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A History of Sea Power by Stevens and Westcott



biographies: Mahan's and Laughton's lives of Nelson, Anson's LIFE OF JERVIS (1913), Clark Russell's LIFE OF COLLINGWOOD (1892), and briefer sketches in FROM HOWARD TO NELSON, ed. Laughton (1899).

For the Trafalgar campaign see:

British Admiralty blue-book on THE TACTICS OF TRAFALGAR (with bibliography, 1913), Corbett's CAMPAIGN OF TRAFALGAR (1910), Col. Desbriere's PROJETS ET TENTATIVES DE DeBARQUEMENT AUX ILES BRITANNIQUES (1902) and CAMPAGNE MARITIME DE TRAFALGAR (1907).

See also Col. C. E. Callwell's MILITARY OPERATIONS AND MARITIME PREPONDERANCE (1913), and Professor Clive Day's HISTORY OF COMMERCE (revised edition, 1911, with bibliography).



During the 19th century, from 1815 to 1898, naval power, though always an important factor in international relations, played in general a passive role. The wars which marked the unification of Germany and Italy and the thrusting back of Turkey from the Balkans were fought chiefly on land. The navy of England, though never more constantly busy in protecting her far-flung empire, was not challenged to a genuine contest for mastery of the seas. In the Greek struggle for independence there were two naval engagements of some consequence--Chios

(1822), where the Greeks with fireships destroyed a Turkish squadron and gained temporary control of the AEgean, and Navarino (1827), in which a Turkish force consisting principally of frigates was wiped out by a fleet of the western powers. But both of these actions were one-sided, and showed nothing new in types or tactics. In the American Civil War control of the sea was important and even decisive, but was overwhelmingly in the hands of the North. Hence the chief naval interest of the period lies not so much in the fighting as in the revolutionary changes in ships, weapons, and tactics--changes which parallel the extraordinary scientific progress of the century; and the engagements may be studied now, as they were studied then, as testing and illustrating the new methods and materials of naval war.

_Changes in Ships and Weapons_

Down to the middle of the 19th century there had been only a slow and slight development in ships and weapons for a period of nearly 300 years. A sailor of the Armada would soon have felt at home in a three-decker of 1815. But he would have been helpless as a child in the fire-driven iron monsters that fought at Hampton Roads. The shift from sail to steam, from oak to iron, from shot to shell, and from muzzle-loading smoothbore to breech-loading rifle began about 1850; and progress thereafter was so swift that an up-to-date ship of each succeeding decade was capable of defeating a whole squadron of ten years before. Success came to depend on the adaptability and mechanical skill of personnel, as well as their courage and discipline, and also upon the progressive spirit of constructors and naval experts, faced with the most difficult problems, the wrong solution of which would mean the waste of millions of dollars and possible defeat in war. Every change had to overcome the spirit of conservatism inherent in military organizations, where seniority rules, errors are sanctified by age, and every innovation upsets cherished routine. Thus in the contract for Ericsson's _Monitor_ it was stipulated that she should have masts, spars, and sails!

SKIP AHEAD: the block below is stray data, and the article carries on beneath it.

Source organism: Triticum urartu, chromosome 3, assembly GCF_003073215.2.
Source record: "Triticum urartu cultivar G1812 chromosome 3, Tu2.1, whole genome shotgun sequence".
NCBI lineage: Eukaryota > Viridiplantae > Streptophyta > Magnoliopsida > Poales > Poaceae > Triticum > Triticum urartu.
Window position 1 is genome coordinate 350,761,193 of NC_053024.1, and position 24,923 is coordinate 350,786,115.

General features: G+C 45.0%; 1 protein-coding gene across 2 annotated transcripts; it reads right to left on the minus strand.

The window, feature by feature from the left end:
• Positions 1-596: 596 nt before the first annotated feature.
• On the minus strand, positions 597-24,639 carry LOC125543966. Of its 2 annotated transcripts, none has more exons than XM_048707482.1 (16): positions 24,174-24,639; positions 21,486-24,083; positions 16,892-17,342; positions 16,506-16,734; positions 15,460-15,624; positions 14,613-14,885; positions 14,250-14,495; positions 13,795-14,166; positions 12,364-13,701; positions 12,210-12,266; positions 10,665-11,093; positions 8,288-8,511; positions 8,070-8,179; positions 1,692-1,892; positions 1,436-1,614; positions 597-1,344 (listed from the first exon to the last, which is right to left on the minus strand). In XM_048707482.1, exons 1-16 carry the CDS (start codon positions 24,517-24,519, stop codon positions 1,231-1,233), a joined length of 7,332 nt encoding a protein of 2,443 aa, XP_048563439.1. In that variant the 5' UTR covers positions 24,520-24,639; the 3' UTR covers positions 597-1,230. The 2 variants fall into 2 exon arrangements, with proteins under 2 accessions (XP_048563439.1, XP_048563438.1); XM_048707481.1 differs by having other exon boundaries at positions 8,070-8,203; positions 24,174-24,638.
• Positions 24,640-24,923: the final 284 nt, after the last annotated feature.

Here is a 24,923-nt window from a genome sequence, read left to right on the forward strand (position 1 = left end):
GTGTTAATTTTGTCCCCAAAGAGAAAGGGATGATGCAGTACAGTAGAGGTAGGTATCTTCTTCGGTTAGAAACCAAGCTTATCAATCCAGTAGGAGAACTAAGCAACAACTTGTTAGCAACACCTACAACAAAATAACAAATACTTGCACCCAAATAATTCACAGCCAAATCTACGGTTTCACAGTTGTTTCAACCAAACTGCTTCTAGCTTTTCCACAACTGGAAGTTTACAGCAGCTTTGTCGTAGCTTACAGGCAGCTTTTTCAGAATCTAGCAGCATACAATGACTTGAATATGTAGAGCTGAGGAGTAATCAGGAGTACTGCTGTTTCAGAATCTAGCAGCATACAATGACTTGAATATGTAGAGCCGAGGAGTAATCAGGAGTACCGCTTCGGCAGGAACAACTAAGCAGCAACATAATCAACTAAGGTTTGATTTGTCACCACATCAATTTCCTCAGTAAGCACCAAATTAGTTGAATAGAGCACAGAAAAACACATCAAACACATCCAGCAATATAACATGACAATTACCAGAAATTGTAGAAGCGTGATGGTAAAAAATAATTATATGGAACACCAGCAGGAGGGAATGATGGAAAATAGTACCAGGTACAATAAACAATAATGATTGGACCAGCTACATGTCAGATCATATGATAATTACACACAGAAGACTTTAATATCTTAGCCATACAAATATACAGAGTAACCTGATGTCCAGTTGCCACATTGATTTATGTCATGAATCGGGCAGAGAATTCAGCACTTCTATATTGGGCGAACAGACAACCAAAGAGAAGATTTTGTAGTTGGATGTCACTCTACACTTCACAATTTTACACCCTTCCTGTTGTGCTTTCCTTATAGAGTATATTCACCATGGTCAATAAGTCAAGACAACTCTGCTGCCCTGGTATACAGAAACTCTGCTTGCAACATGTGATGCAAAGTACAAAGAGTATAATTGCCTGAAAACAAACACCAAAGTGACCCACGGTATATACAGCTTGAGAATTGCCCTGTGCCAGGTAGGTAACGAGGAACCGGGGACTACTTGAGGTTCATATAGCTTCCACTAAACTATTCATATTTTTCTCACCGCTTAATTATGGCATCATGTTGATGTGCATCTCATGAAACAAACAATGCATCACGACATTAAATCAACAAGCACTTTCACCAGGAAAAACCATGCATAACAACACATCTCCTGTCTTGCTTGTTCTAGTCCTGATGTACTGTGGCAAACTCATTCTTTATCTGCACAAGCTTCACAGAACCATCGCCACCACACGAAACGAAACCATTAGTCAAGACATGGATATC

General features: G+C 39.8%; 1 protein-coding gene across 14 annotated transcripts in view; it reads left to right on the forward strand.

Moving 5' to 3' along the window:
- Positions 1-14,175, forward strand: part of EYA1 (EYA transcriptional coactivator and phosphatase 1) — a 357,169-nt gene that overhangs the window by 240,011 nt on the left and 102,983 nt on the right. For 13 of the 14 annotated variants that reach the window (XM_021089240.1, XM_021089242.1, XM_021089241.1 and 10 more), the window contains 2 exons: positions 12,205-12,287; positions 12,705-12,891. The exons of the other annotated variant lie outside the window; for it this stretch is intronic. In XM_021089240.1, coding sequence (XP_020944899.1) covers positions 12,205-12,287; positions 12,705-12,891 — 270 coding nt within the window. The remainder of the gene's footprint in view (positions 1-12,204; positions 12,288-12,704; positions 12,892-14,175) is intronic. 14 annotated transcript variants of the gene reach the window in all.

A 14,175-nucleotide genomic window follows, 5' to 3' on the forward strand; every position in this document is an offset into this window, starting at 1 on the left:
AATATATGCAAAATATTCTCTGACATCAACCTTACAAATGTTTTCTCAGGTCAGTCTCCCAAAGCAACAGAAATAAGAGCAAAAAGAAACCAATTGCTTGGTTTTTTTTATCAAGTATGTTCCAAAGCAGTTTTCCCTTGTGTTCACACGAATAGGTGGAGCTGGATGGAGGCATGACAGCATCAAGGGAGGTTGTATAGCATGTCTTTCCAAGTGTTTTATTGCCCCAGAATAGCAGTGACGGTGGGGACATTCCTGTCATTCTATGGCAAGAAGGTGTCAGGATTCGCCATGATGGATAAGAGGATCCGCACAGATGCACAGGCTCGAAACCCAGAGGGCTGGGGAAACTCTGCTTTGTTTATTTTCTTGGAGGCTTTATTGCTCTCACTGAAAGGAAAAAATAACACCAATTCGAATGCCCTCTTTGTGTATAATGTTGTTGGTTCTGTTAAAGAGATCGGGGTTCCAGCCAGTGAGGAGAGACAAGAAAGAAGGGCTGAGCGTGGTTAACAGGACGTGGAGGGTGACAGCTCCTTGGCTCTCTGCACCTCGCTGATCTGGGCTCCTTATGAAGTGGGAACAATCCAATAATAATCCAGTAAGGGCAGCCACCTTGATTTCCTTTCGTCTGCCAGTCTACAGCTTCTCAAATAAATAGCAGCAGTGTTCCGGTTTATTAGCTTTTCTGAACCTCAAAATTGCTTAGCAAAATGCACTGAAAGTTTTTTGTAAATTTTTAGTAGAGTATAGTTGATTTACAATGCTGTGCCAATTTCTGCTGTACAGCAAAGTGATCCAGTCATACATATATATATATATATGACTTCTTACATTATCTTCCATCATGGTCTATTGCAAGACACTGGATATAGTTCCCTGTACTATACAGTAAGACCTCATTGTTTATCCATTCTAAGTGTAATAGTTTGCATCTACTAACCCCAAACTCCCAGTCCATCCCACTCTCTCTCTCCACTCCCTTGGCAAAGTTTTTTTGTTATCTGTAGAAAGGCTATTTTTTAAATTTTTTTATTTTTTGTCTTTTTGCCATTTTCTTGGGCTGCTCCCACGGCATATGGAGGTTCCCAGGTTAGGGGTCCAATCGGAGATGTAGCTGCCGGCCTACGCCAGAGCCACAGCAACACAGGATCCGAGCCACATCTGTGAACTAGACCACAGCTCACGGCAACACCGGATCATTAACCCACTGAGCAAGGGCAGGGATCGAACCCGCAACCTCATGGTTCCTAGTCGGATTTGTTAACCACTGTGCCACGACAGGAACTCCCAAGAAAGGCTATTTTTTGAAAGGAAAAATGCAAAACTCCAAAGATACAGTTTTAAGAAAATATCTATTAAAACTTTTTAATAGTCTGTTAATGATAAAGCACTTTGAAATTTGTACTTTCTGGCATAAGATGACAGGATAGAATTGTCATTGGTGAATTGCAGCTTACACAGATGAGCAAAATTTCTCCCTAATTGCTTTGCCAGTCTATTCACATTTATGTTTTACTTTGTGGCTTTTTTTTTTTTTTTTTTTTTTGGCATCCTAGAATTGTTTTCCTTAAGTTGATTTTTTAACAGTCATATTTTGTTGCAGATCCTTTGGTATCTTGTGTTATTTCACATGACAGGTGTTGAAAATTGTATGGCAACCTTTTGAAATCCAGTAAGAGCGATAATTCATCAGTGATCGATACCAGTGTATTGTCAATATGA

The first successful steamboat for commerce was, as is well known, Robert Fulton's flat-bottomed side-wheeler _Clermont_, which in August, 1807, made the 150 miles from New York to Albany in 32 hours. During the war of 1812 Fulton designed for coast defense a heavily timbered, double-ender floating battery, with a single paddle-wheel located inside amidships. On her trial trip in 1815 this first steam man-of-war, the U. S. S. _Fulton_, carried 26 guns and made over 6 knots, but she was then laid up and was destroyed a few years later by fire. Ericsson's successful application of the screw propeller in 1837 made steam propulsion more feasible for battleships by clearing the decks and eliminating the clumsy and exposed side-wheels. The first American screw warship was the U. S. S. _Princeton_, of 1843, but every ship in the American Navy at the outbreak of the Civil War had at least auxiliary sail rig. Though by 1850 England had 30 vessels with auxiliary steam, the _Devastation_ of 1869 was the first in the British service to use steam exclusively. Long after this time old "floating museums" with sail rig and smoothbores were retained in most navies for motives of economy, and even the first ships of the American "White Squadron" were encumbered with sails and spars.

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